The Government’s backup plan
It isn’t true what they say about the net and nuclear war.
Arpanet, the infrastructure that evolved to become the internet, was designed merely to keep on running should some of its subordinate networks fail, but it was never designed to withstand a nuclear conflict. Nonetheless, the British Government is putting in place the means to keep communications open should the clock strike midnight.
Cybersecurity is now considered one of the UK’s highest national security risks. The National Security Strategy, published in late 2010, describes the net as a “fourth utility” and a “right” rather than a privilege, which is why the Government has earmarked £500 million to protect our national network.
Cybersecurity is now considered one of the UK’s highest national security risks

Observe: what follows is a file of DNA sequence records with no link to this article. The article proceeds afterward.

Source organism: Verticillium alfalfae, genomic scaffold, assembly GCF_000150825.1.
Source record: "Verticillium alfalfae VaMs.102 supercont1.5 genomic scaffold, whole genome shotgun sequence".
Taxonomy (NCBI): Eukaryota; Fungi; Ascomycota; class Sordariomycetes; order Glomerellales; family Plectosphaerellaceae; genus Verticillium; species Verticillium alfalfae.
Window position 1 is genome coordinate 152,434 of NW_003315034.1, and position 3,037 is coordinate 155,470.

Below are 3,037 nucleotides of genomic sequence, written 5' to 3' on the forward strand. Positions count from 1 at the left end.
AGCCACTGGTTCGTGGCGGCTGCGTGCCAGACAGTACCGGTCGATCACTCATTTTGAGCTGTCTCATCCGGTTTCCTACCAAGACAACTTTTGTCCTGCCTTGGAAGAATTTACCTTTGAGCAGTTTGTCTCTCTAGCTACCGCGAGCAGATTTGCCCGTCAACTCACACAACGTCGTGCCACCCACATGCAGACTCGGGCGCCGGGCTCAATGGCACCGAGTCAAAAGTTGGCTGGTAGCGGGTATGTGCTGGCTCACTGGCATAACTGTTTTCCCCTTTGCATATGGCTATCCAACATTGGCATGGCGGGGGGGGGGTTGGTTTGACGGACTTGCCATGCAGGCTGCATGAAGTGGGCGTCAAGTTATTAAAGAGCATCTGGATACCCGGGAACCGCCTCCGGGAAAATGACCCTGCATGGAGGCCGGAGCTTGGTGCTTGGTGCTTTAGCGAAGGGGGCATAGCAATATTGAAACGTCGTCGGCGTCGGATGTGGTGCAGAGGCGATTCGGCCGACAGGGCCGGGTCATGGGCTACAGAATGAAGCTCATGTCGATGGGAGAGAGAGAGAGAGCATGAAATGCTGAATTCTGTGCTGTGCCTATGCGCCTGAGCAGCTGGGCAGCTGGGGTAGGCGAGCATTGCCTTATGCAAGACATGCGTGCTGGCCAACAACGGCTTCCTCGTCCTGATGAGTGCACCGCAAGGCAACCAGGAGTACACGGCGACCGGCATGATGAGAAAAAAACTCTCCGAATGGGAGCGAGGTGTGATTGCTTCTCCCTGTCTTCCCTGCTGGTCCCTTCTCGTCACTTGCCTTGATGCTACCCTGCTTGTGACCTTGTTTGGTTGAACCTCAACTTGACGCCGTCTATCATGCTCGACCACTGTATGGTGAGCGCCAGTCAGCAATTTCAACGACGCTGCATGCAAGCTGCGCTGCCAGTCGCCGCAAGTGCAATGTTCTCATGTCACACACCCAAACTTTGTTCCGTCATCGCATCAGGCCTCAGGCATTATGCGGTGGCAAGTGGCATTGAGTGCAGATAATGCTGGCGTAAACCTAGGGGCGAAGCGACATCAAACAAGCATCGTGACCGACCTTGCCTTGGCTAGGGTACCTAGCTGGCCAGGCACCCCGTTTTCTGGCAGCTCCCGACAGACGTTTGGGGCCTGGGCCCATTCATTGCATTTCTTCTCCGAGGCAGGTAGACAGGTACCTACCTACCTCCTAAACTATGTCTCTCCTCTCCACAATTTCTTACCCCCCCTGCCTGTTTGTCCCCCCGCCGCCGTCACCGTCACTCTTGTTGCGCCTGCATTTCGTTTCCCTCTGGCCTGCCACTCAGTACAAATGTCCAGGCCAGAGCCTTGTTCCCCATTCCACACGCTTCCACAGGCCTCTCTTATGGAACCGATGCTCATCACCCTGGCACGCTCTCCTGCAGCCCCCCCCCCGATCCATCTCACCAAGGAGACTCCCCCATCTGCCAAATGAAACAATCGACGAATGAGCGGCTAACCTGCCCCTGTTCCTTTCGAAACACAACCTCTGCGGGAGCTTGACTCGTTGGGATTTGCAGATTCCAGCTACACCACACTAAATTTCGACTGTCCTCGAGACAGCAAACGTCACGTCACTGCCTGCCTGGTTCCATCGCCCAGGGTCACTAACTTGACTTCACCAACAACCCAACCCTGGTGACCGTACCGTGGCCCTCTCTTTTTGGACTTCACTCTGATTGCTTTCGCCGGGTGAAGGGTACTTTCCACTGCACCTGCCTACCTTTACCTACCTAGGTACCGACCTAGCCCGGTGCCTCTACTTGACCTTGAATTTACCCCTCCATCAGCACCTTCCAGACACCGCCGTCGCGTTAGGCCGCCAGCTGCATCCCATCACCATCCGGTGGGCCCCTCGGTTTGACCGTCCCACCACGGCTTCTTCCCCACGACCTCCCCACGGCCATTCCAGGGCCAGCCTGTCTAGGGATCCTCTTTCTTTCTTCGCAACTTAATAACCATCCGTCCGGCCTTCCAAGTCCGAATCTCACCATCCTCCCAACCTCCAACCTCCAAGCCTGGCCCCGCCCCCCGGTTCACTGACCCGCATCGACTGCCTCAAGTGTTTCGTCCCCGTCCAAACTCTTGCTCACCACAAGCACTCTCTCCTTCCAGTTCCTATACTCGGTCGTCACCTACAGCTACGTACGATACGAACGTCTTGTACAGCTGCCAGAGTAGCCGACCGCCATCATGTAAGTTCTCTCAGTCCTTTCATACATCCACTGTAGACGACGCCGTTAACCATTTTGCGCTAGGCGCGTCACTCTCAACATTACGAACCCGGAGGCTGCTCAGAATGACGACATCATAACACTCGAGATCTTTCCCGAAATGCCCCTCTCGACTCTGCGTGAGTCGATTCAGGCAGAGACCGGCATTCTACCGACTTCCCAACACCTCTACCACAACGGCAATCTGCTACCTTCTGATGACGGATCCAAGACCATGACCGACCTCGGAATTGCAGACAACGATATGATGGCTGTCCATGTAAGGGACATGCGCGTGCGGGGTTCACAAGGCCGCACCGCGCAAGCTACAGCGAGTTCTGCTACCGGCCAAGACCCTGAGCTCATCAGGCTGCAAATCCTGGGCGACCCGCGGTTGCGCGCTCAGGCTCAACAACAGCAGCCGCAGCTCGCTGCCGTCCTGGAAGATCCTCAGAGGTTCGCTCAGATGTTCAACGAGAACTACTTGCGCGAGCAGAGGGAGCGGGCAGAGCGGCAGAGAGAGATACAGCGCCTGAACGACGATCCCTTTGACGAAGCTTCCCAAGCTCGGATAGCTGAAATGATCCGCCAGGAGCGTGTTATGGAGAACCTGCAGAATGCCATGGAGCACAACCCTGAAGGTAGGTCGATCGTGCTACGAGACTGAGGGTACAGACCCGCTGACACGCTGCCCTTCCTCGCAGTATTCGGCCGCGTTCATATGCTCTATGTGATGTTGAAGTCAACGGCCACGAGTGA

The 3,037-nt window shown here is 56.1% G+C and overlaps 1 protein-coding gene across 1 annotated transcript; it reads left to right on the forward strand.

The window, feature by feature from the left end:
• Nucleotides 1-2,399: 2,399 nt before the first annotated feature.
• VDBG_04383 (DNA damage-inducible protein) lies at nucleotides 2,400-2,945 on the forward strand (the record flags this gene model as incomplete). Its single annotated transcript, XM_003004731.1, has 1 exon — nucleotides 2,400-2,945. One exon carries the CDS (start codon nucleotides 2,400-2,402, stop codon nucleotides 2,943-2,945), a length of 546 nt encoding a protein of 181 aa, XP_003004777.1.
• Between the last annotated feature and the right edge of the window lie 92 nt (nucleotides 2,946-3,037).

“The networked world provides us with great opportunities,” the document reads. “But Britain’s very openness means that we can be vulnerable to overseas events… and the disruption of the free flow of information on the internet, on which our service-based information economy depends.”
The risks that face the UK are becoming increasingly diverse. As the National Security Strategy points out, “during the Cold War we faced an existential threat from a state adversary through largely predictable military or nuclear means. The adversaries we face will change and diversify as enemies seek means of threat or attack that are cheaper, more easily accessible and less attributable than conventional warfare.”
The Government is focused on developing a “transformative” programme for future cybersecurity, and aims to work with business partners in advancing our security interests as it does so.
Suddenly, selling off all those decommissioned bunkers is starting to look a little premature.
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